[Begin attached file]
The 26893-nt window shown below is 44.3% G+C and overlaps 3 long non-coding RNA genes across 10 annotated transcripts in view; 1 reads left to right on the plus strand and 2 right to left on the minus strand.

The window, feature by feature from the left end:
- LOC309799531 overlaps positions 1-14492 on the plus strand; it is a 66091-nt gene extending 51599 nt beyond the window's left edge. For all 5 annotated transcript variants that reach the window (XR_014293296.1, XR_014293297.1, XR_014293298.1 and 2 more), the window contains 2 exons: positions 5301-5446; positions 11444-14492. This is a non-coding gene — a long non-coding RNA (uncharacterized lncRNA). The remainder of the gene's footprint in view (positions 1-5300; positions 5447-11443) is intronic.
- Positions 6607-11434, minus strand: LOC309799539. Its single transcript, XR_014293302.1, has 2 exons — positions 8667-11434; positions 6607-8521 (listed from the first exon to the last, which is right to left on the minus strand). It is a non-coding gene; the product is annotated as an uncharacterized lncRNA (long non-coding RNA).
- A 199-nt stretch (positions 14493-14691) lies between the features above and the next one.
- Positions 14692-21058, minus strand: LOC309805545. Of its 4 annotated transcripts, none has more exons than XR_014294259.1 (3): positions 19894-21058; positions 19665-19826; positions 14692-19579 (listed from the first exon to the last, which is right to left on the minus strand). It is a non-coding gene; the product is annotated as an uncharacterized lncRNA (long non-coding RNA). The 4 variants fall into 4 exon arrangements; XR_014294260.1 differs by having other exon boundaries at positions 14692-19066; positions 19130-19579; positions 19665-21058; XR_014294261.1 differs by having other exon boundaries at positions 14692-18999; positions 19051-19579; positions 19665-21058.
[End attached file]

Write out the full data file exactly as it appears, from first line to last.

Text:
The 26893-nt window shown below is 44.3% G+C and overlaps 3 long non-coding RNA genes across 10 annotated transcripts in view; 1 reads left to right on the plus strand and 2 right to left on the minus strand.

The window, feature by feature from the left end:
- LOC309799531 overlaps positions 1-14492 on the plus strand; it is a 66091-nt gene extending 51599 nt beyond the window's left edge. For all 5 annotated transcript variants that reach the window (XR_014293296.1, XR_014293297.1, XR_014293298.1 and 2 more), the window contains 2 exons: positions 5301-5446; positions 11444-14492. This is a non-coding gene — a long non-coding RNA (uncharacterized lncRNA). The remainder of the gene's footprint in view (positions 1-5300; positions 5447-11443) is intronic.
- Positions 6607-11434, minus strand: LOC309799539. Its single transcript, XR_014293302.1, has 2 exons — positions 8667-11434; positions 6607-8521 (listed from the first exon to the last, which is right to left on the minus strand). It is a non-coding gene; the product is annotated as an uncharacterized lncRNA (long non-coding RNA).
- A 199-nt stretch (positions 14493-14691) lies between the features above and the next one.
- Positions 14692-21058, minus strand: LOC309805545. Of its 4 annotated transcripts, none has more exons than XR_014294259.1 (3): positions 19894-21058; positions 19665-19826; positions 14692-19579 (listed from the first exon to the last, which is right to left on the minus strand). It is a non-coding gene; the product is annotated as an uncharacterized lncRNA (long non-coding RNA). The 4 variants fall into 4 exon arrangements; XR_014294260.1 differs by having other exon boundaries at positions 14692-19066; positions 19130-19579; positions 19665-21058; XR_014294261.1 differs by having other exon boundaries at positions 14692-18999; positions 19051-19579; positions 19665-21058.